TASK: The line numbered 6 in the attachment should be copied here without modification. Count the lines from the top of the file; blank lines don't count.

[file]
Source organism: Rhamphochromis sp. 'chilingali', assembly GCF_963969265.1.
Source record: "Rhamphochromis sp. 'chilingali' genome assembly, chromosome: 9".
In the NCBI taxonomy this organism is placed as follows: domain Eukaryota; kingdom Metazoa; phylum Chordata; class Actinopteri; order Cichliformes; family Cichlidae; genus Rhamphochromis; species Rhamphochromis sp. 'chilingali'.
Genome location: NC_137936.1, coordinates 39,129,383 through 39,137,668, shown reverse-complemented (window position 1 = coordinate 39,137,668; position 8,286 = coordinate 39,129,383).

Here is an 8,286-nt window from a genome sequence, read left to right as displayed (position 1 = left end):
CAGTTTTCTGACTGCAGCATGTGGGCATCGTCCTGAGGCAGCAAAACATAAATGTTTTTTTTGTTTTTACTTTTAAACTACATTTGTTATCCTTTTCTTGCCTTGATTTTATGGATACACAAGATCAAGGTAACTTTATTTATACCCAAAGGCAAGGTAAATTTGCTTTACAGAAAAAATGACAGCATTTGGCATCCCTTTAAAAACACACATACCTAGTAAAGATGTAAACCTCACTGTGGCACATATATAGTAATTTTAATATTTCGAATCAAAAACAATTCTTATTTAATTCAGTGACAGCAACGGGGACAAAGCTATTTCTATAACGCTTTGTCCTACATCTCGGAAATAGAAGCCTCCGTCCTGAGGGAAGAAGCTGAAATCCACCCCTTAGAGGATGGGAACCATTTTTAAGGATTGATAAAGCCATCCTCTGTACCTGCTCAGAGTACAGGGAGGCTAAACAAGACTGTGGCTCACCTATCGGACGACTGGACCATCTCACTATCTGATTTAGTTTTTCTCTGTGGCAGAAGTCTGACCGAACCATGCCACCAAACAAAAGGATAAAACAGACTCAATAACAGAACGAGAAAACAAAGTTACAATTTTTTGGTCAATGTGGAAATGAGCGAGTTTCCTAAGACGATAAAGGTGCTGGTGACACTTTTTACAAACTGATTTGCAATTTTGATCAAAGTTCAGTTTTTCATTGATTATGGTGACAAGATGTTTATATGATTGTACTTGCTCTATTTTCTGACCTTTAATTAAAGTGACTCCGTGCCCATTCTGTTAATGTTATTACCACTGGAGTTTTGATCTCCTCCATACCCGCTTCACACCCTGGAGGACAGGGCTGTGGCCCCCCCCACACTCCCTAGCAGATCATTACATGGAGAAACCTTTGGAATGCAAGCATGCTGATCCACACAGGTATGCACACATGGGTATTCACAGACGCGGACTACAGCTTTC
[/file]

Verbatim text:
CAGTTTTCTGACTGCAGCATGTGGGCATCGTCCTGAGGCAGCAAAACATAAATGTTTTTTTTGTTTTTACTTTTAAACTACATTTGTTATCCTTTTCTTGCCTTGATTTTATGGATACACAAGATCAAGGTAACTTTATTTATACCCAAAGGCAAGGTAAATTTGCTTTACAGAAAAAATGACAGCATTTGGCATCCCTTTAAAAACACACATACCTAGTAAAGATGTAAACCTCACTGTGGCACATATATAGTAATTTTAATATTTCGAATCAAAAACAATTCTTATTTAATTCAGTGACAGCAACGGGGACAAAGCTATTTCTATAACGCTTTGTCCTACATCTCGGAAATAGAAGCCTCCGTCCTGAGGGAAGAAGCTGAAATCCACCCCTTAGAGGATGGGAACCATTTTTAAGGATTGATAAAGCCATCCTCTGTACCTGCTCAGAGTACAGGGAGGCTAAACAAGACTGTGGCTCACCTATCGGACGACTGGACCATCTCACTATCTGATTTAGTTTTTCTCTGTGGCAGAAGTCTGACCGAACCATGCCACCAAACAAAAGGATAAAACAGACTCAATAACAGAACGAGAAAACAAAGTTACAATTTTTTGGTCAATGTGGAAATGAGCGAGTTTCCTAAGACGATAAAGGTGCTGGTGACACTTTTTACAAACTGATTTGCAATTTTGATCAAAGTTCAGTTTTTCATTGATTATGGTGACAAGATGTTTATATGATTGTACTTGCTCTATTTTCTGACCTTTAATTAAAGTGACTCCGTGCCCATTCTGTTAATGTTATTACCACTGGAGTTTTGATCTCCTCCATACCCGCTTCACACCCTGGAGGACAGGGCTGTGGCCCCCCCCACACTCCCTAGCAGATCATTACATGGAGAAACCTTTGGAATGCAAGCATGCTGATCCACACAGGTATGCACACATGGGTATTCACAGACGCGGACTACAGCTTTC